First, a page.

Air Pollution - analysis
Canada
Environmental Exposure - analysis
Environmental monitoring
Humans
Particulate Matter - analysis
Polycyclic Hydrocarbons, Aromatic - analysis
United States
Vehicle Emissions - analysis
Volatile Organic Compounds - analysis
Abstract
The Peace Bridge in Buffalo, New York, which spans the Niagara River at the east end of Lake Erie, is one of the busiest U.S. border crossings. The Peace Bridge plaza on the U.S. side is a complex of roads, customs inspection areas, passport control areas, and duty-free shops. On average 5000 heavy-duty diesel trucks and 20,000 passenger cars traverse the border daily, making the plaza area a potential "hot spot" for emissions from mobile sources. In a series of winter and summer field campaigns, we measured air pollutants, including many compounds considered by the U.S. Environmental Protection Agency (EPA*) as mobile-source air toxics (MSATs), at three fixed sampling sites: on the shore of Lake Erie, approximately 500 m upwind (under predominant wind conditions) of the Peace Bridge plaza; immediately downwind of (adjacent to) the plaza; and 500 m farther downwind, into the community of west Buffalo. Pollutants sampled were particulate matter (PM)
PubMed ID
21913504 View in PubMed
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Alternate approaches for assessing impacts of oil sands development on air quality: A case study using the First Nation Community of Fort McKay.

https://arctichealth.org/en/permalink/ahliterature300093
Source
J Air Waste Manag Assoc. 2018 04; 68(4):308-328
Publication Type
Journal Article
Research Support, Non-U.S. Gov't
Date
04-2018
Author
Carla Davidson
David Spink
Author Affiliation
a Endeavour Scientific , Calgary , Alberta , Canada.
Source
J Air Waste Manag Assoc. 2018 04; 68(4):308-328
Date
04-2018
Language
English
Publication Type
Journal Article
Research Support, Non-U.S. Gov't
Keywords
Air Pollutants - chemistry - toxicity
Air Pollution - adverse effects - analysis
Alberta
Environmental Monitoring - methods
Humans
Hydrocarbons - analysis
Indians, North American
Nitric Oxide - analysis
Nitrogen Dioxide - analysis
Nitrogen Oxides - analysis
Oil and Gas Fields
Ozone - analysis
Particulate Matter - analysis
Sulfur Dioxide - analysis
Abstract
Previous analyses of continuously measured compounds in Fort McKay, an indigenous community in the Athabasca Oil Sands, have detected increasing concentrations of nitrogen dioxide (NO2) and total hydrocarbons (THC), but not of sulfur dioxide (SO2), ozone (O3), total reduced sulfur compounds (TRS), or particulate matter (aerodynamic diameter
PubMed ID
28945508 View in PubMed
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Ambient air pollution exposure, residential mobility and term birth weight in Oslo, Norway.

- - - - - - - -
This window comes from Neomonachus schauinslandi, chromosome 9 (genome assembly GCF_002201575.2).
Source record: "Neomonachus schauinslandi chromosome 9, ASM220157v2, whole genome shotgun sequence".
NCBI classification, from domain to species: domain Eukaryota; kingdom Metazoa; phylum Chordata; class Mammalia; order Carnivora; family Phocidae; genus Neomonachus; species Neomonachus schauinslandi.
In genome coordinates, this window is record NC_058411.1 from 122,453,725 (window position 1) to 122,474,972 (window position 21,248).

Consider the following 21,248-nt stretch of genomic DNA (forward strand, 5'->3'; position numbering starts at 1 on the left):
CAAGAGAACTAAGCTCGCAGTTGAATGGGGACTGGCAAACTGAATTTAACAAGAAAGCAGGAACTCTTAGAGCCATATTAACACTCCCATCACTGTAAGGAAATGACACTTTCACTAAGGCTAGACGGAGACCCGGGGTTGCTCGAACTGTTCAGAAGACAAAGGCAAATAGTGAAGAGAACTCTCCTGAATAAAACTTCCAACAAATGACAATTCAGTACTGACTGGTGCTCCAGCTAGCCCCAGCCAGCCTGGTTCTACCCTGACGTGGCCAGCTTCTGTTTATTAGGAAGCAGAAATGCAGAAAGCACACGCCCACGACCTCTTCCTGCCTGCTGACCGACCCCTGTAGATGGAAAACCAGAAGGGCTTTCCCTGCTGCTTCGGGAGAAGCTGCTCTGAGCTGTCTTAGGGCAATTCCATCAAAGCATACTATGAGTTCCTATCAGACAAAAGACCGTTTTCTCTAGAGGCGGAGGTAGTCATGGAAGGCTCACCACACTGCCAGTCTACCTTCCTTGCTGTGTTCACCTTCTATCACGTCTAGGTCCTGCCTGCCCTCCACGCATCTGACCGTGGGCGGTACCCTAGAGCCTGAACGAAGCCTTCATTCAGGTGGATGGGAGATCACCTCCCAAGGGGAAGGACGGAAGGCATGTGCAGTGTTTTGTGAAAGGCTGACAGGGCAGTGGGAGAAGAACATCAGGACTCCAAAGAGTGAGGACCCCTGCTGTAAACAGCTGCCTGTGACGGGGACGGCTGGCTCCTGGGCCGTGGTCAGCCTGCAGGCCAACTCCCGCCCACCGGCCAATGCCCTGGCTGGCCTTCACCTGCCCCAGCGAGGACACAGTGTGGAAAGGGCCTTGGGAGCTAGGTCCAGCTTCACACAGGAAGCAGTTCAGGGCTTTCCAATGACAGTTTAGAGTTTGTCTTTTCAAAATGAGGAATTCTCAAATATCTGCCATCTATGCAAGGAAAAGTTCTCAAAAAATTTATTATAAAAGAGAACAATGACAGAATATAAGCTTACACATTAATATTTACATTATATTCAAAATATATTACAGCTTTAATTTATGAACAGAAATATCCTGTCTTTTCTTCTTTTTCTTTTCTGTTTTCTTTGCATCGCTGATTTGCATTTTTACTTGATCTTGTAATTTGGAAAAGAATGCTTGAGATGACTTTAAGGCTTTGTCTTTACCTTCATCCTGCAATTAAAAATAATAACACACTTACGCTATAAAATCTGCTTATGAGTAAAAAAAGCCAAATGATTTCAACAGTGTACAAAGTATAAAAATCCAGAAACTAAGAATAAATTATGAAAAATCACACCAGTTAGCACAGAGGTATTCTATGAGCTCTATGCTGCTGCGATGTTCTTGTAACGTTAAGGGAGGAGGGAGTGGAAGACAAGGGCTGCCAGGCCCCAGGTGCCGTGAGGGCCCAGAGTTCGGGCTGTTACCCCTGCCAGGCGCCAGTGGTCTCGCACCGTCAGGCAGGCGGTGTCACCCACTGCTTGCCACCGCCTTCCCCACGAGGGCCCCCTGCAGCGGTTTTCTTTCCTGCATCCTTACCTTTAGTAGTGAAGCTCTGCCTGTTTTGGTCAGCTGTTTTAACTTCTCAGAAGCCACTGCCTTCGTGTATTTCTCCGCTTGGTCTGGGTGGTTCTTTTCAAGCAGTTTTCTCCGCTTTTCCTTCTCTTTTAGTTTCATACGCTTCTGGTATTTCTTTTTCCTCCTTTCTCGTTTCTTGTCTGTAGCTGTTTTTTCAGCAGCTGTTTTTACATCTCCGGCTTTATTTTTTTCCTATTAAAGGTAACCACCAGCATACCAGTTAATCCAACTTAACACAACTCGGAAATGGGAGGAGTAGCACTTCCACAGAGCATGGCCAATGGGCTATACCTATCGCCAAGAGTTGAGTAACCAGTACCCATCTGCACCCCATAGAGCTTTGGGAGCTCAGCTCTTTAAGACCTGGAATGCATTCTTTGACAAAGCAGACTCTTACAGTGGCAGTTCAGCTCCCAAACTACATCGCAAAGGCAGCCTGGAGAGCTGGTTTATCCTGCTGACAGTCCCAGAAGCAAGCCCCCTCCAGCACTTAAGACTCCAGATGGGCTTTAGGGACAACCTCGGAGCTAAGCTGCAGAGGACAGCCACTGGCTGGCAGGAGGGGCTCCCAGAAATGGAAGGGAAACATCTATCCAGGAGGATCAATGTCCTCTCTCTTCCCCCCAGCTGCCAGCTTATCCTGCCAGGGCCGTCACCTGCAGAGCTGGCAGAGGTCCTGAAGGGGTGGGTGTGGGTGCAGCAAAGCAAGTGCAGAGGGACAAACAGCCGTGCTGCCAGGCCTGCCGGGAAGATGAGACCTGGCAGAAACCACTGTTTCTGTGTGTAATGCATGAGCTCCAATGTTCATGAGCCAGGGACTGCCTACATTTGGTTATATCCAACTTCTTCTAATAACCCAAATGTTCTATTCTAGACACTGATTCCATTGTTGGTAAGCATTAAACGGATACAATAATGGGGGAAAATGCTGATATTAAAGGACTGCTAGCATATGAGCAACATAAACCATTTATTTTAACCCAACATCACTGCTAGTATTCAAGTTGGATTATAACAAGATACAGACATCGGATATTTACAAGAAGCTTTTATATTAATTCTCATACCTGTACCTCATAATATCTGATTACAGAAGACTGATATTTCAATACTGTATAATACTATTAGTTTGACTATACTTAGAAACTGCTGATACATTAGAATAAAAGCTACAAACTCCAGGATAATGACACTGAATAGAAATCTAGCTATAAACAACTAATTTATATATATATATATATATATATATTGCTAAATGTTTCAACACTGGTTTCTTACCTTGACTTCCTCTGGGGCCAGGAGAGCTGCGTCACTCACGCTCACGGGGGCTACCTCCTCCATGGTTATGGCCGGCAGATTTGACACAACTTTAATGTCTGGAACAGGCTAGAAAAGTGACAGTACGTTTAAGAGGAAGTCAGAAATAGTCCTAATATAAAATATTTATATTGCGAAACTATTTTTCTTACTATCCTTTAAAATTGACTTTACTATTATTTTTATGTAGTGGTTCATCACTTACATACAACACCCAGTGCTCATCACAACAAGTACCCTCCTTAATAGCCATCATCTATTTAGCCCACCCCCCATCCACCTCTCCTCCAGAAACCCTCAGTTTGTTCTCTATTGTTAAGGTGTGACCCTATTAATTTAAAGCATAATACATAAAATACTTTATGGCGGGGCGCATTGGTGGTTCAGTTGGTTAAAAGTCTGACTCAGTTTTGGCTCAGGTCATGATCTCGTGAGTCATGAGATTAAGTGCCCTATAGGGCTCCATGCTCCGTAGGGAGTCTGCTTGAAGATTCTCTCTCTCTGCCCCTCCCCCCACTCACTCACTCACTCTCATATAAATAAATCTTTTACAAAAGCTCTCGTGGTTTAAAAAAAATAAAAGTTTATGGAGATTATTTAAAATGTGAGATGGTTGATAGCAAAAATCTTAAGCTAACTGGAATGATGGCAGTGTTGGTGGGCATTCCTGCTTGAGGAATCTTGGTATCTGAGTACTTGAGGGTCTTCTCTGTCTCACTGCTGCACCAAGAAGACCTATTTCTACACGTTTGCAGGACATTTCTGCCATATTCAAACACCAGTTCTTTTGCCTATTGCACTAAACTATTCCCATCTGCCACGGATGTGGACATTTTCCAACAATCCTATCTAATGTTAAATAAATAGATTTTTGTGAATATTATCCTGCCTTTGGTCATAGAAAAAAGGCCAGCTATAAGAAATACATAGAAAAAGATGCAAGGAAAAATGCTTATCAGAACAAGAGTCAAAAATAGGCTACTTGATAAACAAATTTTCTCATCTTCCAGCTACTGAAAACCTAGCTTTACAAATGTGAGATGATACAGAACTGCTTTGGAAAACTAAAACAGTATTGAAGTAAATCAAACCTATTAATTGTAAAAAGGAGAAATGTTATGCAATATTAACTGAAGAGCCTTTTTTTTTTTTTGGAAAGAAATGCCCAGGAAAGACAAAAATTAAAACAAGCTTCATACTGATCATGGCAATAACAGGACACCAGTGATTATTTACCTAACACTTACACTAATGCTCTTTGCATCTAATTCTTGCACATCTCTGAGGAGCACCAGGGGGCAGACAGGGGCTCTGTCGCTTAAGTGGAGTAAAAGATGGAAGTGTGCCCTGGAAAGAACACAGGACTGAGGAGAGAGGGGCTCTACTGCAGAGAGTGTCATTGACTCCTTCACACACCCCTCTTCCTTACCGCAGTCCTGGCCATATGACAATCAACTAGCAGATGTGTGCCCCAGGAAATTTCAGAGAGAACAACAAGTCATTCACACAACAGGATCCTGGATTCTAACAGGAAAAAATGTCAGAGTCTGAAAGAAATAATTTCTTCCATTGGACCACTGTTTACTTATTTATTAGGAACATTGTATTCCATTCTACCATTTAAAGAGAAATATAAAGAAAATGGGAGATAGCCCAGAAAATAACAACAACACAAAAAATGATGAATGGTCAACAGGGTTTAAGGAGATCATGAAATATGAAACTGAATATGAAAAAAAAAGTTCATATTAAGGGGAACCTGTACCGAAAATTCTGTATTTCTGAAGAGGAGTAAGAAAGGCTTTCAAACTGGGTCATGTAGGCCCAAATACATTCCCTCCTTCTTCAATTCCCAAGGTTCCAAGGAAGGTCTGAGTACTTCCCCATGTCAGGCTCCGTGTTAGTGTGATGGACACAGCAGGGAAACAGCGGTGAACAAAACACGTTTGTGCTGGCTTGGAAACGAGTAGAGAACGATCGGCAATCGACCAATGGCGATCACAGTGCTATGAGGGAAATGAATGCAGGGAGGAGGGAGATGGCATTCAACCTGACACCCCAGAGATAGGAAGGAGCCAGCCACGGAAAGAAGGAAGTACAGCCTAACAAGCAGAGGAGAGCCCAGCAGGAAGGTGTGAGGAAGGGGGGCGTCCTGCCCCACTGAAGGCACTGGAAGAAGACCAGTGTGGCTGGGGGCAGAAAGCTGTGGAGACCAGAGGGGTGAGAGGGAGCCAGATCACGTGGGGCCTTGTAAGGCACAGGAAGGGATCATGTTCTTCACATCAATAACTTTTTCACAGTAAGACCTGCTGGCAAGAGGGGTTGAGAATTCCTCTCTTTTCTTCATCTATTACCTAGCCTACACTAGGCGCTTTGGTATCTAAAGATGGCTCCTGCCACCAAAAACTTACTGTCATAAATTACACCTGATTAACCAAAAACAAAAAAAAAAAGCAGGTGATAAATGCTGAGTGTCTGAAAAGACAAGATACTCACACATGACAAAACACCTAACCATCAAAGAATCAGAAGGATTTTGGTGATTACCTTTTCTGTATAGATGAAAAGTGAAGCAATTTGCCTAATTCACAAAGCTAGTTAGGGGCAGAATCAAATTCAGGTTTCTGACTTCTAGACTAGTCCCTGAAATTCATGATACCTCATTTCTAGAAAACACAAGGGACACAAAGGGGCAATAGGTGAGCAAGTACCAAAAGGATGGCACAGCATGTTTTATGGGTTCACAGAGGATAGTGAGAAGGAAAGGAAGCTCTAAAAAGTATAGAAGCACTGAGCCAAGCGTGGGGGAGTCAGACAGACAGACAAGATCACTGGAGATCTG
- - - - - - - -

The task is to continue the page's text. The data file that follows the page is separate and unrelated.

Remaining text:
https://arctichealth.org/en/permalink/ahliterature97716
Source
Environ Res. 2010 May;110(4):363-71
Publication Type
Article
Date
May-2010
Author
Christian Madsen
Ulrike Gehring
Sam Erik Walker
Bert Brunekreef
Hein Stigum
Oyvind Naess
Per Nafstad
Author Affiliation
Division of Epidemiology, Norwegian Institute of Public Health, P.O. Box 4404, Nydalen, NO-0403 Oslo, Norway. christian.madsen@fhi.no
Source
Environ Res. 2010 May;110(4):363-71
Date
May-2010
Language
English
Publication Type
Article
Keywords
Adult
Air Movements
Air Pollutants - analysis
Air Pollution, Indoor - analysis
Birth weight
Environmental monitoring
Female
Humans
Inhalation Exposure - analysis - statistics & numerical data
Kinetics
Male
Maternal Exposure - statistics & numerical data
Norway
Occupational Exposure - analysis - statistics & numerical data
Particle Size
Particulate Matter - analysis
Pregnancy
Term Birth
Young Adult
Abstract
Environmental exposure during pregnancy may have lifelong health consequences for the offspring and some studies have association between maternal exposure to air pollution during pregnancy and offspring's birth weight. However, many of these studies do not take into account small-scale variations in exposure, residential mobility, and work addresses during pregnancy. We used information from the National Birth Registry of Norway to examine associations between ambient environmental exposure such as air pollution and temperature, and offspring's birth weight taking advantage of information on migration history and work address in a large population-based cohort. A dispersion model was used to estimate ambient air pollution levels at all residential addresses and work addresses for a total of 25,229 pregnancies between 1999 and 2002 in Oslo, Norway. Ambient exposure to traffic pollution for the entire pregnancy was associated with a reduction in term birth weight in crude analyzes when comparing children of the highest and lowest exposed mothers. No evidence for an association between exposure to traffic pollution at home and work addresses and term birth weight after adjustment for covariates known to influence birth weight during pregnancy. After stratification, small statistically non-significant reductions were present but only for multiparious mothers. This group also had less residential mobility and less employment during pregnancy. The overall findings suggest no clear association between term birth weight and traffic pollution exposure during pregnancy. However, mobility patterns could introduce possible confounding when examining small-scale variations in exposure by using addresses. This could be of importance in future studies.